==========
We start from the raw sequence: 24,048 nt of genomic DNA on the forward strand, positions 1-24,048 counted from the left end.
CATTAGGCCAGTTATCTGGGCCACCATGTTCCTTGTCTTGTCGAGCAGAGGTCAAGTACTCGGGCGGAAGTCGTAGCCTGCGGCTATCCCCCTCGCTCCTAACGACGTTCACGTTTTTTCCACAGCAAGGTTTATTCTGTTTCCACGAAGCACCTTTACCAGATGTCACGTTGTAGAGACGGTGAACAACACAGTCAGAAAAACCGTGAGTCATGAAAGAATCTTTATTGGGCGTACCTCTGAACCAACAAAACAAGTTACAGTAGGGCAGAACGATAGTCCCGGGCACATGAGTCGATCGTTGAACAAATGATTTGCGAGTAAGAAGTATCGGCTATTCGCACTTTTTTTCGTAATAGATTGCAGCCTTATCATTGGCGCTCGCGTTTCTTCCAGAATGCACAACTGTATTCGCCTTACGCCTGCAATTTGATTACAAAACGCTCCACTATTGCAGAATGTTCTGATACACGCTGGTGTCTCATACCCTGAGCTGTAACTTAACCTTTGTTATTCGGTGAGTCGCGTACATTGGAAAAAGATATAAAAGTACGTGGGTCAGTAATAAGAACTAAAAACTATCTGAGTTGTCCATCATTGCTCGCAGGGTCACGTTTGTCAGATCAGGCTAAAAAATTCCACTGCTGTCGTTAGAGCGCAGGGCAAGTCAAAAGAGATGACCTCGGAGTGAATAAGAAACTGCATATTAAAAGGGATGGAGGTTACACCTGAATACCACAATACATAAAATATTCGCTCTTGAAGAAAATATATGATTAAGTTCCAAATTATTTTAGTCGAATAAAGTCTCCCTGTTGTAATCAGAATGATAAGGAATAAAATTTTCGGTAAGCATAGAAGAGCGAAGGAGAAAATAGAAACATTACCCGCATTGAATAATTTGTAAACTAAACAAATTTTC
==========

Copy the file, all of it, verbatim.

We start from the raw sequence: 24,048 nt of genomic DNA on the forward strand, positions 1-24,048 counted from the left end.
CATTAGGCCAGTTATCTGGGCCACCATGTTCCTTGTCTTGTCGAGCAGAGGTCAAGTACTCGGGCGGAAGTCGTAGCCTGCGGCTATCCCCCTCGCTCCTAACGACGTTCACGTTTTTTCCACAGCAAGGTTTATTCTGTTTCCACGAAGCACCTTTACCAGATGTCACGTTGTAGAGACGGTGAACAACACAGTCAGAAAAACCGTGAGTCATGAAAGAATCTTTATTGGGCGTACCTCTGAACCAACAAAACAAGTTACAGTAGGGCAGAACGATAGTCCCGGGCACATGAGTCGATCGTTGAACAAATGATTTGCGAGTAAGAAGTATCGGCTATTCGCACTTTTTTTCGTAATAGATTGCAGCCTTATCATTGGCGCTCGCGTTTCTTCCAGAATGCACAACTGTATTCGCCTTACGCCTGCAATTTGATTACAAAACGCTCCACTATTGCAGAATGTTCTGATACACGCTGGTGTCTCATACCCTGAGCTGTAACTTAACCTTTGTTATTCGGTGAGTCGCGTACATTGGAAAAAGATATAAAAGTACGTGGGTCAGTAATAAGAACTAAAAACTATCTGAGTTGTCCATCATTGCTCGCAGGGTCACGTTTGTCAGATCAGGCTAAAAAATTCCACTGCTGTCGTTAGAGCGCAGGGCAAGTCAAAAGAGATGACCTCGGAGTGAATAAGAAACTGCATATTAAAAGGGATGGAGGTTACACCTGAATACCACAATACATAAAATATTCGCTCTTGAAGAAAATATATGATTAAGTTCCAAATTATTTTAGTCGAATAAAGTCTCCCTGTTGTAATCAGAATGATAAGGAATAAAATTTTCGGTAAGCATAGAAGAGCGAAGGAGAAAATAGAAACATTACCCGCATTGAATAATTTGTAAACTAAACAAATTTTC